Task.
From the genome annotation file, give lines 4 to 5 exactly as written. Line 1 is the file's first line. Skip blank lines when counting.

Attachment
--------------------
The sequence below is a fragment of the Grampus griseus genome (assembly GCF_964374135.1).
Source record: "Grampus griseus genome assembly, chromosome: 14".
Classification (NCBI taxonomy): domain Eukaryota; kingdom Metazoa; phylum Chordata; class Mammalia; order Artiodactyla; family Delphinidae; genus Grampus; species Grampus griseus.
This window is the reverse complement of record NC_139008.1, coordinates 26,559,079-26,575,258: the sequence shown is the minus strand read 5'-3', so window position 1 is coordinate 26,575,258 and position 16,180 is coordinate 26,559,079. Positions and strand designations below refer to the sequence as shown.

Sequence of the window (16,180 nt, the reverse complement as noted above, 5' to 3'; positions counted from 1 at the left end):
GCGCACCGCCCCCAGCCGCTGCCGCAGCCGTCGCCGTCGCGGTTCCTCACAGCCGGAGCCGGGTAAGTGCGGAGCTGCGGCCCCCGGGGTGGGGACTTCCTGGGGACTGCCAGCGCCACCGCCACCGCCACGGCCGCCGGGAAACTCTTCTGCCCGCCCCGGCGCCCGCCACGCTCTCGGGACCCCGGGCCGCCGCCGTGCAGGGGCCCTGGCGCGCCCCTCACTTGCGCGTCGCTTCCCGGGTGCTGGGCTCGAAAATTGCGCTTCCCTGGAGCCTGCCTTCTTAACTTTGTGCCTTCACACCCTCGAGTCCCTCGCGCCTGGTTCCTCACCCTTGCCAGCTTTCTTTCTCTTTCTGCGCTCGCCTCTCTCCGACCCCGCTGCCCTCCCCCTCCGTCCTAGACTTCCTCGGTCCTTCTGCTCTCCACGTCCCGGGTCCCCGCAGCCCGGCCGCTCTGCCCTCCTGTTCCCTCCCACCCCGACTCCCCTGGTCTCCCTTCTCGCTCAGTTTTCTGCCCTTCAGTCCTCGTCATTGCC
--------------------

This window is the reverse complement of record NC_139008.1, coordinates 26,559,079-26,575,258: the sequence shown is the minus strand read 5'-3', so window position 1 is coordinate 26,575,258 and position 16,180 is coordinate 26,559,079. Positions and strand designations below refer to the sequence as shown.

Sequence of the window (16,180 nt, the reverse complement as noted above, 5' to 3'; positions counted from 1 at the left end):